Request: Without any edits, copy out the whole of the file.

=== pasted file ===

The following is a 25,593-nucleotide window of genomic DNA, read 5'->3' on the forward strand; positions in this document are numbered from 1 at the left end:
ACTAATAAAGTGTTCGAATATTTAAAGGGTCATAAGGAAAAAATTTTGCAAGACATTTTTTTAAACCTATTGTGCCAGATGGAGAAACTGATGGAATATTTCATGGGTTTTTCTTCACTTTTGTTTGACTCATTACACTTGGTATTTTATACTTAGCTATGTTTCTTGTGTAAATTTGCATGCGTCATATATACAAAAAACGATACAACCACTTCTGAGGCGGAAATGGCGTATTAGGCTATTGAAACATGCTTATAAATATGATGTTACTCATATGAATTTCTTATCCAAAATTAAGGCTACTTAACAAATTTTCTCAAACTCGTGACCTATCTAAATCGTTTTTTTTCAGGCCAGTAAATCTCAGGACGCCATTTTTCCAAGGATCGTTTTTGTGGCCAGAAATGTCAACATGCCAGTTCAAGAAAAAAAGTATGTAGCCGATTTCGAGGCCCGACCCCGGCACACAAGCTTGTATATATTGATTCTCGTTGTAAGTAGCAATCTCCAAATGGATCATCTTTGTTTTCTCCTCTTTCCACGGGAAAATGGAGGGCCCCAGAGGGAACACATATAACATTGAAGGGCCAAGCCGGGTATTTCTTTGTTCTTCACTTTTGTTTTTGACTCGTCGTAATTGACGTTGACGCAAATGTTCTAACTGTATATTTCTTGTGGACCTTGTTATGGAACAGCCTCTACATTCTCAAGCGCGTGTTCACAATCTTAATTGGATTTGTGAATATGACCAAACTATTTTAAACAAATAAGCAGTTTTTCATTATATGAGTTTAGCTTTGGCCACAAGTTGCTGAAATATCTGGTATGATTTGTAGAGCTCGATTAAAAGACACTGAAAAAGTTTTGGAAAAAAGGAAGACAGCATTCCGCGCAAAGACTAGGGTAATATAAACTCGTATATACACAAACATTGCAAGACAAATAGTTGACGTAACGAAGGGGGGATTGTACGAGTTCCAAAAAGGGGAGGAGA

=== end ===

The following is a 25,593-nucleotide window of genomic DNA, read 5'->3' on the forward strand; positions in this document are numbered from 1 at the left end:
ACTAATAAAGTGTTCGAATATTTAAAGGGTCATAAGGAAAAAATTTTGCAAGACATTTTTTTAAACCTATTGTGCCAGATGGAGAAACTGATGGAATATTTCATGGGTTTTTCTTCACTTTTGTTTGACTCATTACACTTGGTATTTTATACTTAGCTATGTTTCTTGTGTAAATTTGCATGCGTCATATATACAAAAAACGATACAACCACTTCTGAGGCGGAAATGGCGTATTAGGCTATTGAAACATGCTTATAAATATGATGTTACTCATATGAATTTCTTATCCAAAATTAAGGCTACTTAACAAATTTTCTCAAACTCGTGACCTATCTAAATCGTTTTTTTTCAGGCCAGTAAATCTCAGGACGCCATTTTTCCAAGGATCGTTTTTGTGGCCAGAAATGTCAACATGCCAGTTCAAGAAAAAAAGTATGTAGCCGATTTCGAGGCCCGACCCCGGCACACAAGCTTGTATATATTGATTCTCGTTGTAAGTAGCAATCTCCAAATGGATCATCTTTGTTTTCTCCTCTTTCCACGGGAAAATGGAGGGCCCCAGAGGGAACACATATAACATTGAAGGGCCAAGCCGGGTATTTCTTTGTTCTTCACTTTTGTTTTTGACTCGTCGTAATTGACGTTGACGCAAATGTTCTAACTGTATATTTCTTGTGGACCTTGTTATGGAACAGCCTCTACATTCTCAAGCGCGTGTTCACAATCTTAATTGGATTTGTGAATATGACCAAACTATTTTAAACAAATAAGCAGTTTTTCATTATATGAGTTTAGCTTTGGCCACAAGTTGCTGAAATATCTGGTATGATTTGTAGAGCTCGATTAAAAGACACTGAAAAAGTTTTGGAAAAAAGGAAGACAGCATTCCGCGCAAAGACTAGGGTAATATAAACTCGTATATACACAAACATTGCAAGACAAATAGTTGACGTAACGAAGGGGGGATTGTACGAGTTCCAAAAAGGGGAGGAGA